I bought four games over the last week:
- Rocket Slime
- Capcom MiniMix
And this is just a smattering of the games I expect to purchase over the fall season. So yes, once again, it's that time of year to ask: Why the #$#@ can't publishers spread the release dates for some of their big titles throughout the whole year?
Are they really trying to capitalize on the holiday season? Or do they still work around the kids?
Everybody says that games are growing more adult; that gaming has an older, more mature audience. (Myself, I may not be more mature, but I am 33.) Doesn't this imply then, that more people who buy games are working all year, rather than attending school and having summer vacation? I bring this up because traditionally, I believe releases were skewed away from the summer because kids were supposed to be playing outside while they were free of the shackles of education.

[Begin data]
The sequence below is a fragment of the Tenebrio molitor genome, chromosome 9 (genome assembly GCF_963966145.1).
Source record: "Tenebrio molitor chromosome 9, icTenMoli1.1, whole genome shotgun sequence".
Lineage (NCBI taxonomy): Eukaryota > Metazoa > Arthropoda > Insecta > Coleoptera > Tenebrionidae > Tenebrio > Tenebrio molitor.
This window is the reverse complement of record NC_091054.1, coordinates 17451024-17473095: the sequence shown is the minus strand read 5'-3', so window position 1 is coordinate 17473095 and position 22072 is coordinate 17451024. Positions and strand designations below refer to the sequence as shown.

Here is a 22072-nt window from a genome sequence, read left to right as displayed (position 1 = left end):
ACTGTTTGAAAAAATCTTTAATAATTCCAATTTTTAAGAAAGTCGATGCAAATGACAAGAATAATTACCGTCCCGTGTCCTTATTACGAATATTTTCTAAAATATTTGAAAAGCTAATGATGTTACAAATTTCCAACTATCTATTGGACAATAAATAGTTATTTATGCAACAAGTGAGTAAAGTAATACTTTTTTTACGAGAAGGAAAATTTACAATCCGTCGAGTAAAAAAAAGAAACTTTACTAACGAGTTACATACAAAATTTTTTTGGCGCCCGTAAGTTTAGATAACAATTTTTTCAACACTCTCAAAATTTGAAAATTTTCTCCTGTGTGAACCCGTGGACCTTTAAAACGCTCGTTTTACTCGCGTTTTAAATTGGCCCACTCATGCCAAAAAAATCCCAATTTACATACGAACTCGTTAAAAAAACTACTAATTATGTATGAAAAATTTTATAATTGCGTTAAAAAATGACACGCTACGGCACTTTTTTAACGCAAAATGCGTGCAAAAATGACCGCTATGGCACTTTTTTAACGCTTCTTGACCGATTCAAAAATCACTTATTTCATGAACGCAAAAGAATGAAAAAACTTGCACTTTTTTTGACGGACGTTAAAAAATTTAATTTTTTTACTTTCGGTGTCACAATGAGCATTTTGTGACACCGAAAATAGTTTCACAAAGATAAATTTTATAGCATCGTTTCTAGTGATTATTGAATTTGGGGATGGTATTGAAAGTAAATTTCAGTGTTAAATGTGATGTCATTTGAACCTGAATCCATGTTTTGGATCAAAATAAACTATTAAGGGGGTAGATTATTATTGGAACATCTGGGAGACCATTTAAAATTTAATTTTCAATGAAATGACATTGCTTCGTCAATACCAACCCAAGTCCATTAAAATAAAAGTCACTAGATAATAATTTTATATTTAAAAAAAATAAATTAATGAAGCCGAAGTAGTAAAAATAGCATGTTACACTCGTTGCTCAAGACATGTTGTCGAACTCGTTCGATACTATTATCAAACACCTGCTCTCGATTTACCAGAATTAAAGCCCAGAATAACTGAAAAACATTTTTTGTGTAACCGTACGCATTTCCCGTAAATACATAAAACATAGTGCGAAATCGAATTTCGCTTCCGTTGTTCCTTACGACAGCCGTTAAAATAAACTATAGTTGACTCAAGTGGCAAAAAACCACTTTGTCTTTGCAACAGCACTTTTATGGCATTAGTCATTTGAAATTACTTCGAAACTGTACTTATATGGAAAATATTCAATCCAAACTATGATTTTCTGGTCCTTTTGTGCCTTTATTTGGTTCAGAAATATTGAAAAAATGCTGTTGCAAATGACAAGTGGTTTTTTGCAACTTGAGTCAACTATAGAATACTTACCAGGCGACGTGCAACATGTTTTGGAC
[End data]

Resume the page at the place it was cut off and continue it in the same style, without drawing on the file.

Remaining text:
That means those of us who don't have months of summer vacation, and who have disposable income, are debating on which of the fall releases we can afford. I know that although I buy a lot of games, even I am becoming more selective with what I will plunk down $30-50 on, because I can't find time to play that many games at once.
Had some of these things been available during the earlier part of the year (January through March is a veritable gaming wasteland, post-holiday and pre-E3), I'd have been thrilled to buy and play them. I can't imagine I'm the only person struggling with where to spend my gaming dollars. Even the almighty, cash-throwing, kid-pleasing soccer moms must have limits on how many games they can buy for their spoiled spawn.
Is there a solution for this dilemma? I'm sure there is, but I doubt the sentinels of gaming (i.e. the big publishers) are going to change their habits any more than the RIAA is going to open their arms to nonrestrictive, consumer-friendly DRM. These institutions won't change their ways until consumer pressure becomes overwhelming.
Quite the dilemma. I guess I'd better start planning my expenses in the meantime.